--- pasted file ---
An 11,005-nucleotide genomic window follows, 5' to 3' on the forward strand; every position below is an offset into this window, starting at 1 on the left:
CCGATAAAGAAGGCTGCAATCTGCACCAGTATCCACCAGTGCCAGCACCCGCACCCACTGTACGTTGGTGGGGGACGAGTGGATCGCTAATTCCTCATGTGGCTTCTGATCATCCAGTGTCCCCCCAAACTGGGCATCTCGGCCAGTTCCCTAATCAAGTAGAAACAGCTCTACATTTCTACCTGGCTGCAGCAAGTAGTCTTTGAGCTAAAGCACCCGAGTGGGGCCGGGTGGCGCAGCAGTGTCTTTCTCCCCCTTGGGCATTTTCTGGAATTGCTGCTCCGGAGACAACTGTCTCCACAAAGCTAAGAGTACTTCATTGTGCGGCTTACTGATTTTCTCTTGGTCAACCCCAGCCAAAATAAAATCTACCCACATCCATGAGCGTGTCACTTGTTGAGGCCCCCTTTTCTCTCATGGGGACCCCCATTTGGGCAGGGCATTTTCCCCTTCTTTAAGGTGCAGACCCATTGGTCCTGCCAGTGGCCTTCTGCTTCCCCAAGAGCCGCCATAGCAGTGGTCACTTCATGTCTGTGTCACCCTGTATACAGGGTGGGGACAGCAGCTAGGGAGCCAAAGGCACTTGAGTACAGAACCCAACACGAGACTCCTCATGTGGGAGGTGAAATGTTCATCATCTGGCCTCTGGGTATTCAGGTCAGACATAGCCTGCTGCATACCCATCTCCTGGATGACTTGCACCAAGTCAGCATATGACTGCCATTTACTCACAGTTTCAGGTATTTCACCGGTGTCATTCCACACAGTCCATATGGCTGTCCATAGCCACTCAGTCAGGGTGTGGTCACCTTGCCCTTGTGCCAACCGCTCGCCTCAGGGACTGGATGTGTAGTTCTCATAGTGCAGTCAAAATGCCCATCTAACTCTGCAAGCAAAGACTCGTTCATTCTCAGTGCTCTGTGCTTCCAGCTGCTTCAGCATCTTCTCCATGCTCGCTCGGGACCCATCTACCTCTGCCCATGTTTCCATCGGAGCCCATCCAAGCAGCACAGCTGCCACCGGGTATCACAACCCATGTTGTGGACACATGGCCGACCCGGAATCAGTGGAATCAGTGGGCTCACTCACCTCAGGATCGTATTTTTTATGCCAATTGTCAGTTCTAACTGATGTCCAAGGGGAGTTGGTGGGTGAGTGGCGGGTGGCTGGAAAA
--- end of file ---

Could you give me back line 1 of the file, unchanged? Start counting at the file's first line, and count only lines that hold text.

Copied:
An 11,005-nucleotide genomic window follows, 5' to 3' on the forward strand; every position below is an offset into this window, starting at 1 on the left: